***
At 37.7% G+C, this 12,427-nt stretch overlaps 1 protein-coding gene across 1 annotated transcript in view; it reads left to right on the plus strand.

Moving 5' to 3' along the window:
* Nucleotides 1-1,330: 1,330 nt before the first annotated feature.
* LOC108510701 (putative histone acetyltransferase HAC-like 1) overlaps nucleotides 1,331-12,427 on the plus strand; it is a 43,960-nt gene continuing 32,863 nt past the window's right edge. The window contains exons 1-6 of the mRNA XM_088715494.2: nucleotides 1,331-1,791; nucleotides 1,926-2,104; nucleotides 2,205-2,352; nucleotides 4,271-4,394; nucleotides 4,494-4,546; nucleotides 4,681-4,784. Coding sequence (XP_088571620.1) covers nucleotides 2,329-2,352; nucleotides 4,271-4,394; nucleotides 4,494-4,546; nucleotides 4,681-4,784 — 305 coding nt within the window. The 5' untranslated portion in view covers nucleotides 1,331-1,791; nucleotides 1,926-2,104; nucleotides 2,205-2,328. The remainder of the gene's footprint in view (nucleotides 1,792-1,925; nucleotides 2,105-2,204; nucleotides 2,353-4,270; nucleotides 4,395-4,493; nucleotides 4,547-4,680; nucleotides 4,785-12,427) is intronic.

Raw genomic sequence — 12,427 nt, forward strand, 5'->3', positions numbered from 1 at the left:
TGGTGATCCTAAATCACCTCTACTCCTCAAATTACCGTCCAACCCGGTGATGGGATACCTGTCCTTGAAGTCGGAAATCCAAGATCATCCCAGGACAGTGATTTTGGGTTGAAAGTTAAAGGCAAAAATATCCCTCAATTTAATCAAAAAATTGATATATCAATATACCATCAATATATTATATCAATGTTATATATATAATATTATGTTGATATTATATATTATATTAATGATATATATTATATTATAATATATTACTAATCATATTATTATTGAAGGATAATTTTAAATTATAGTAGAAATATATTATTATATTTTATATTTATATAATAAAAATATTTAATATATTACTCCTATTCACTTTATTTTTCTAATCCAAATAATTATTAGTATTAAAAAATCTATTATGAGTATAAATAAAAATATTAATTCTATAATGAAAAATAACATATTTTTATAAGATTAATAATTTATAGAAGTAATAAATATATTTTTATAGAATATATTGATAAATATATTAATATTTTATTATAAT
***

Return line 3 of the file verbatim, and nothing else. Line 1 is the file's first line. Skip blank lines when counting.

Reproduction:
* Nucleotides 1-1,330: 1,330 nt before the first annotated feature.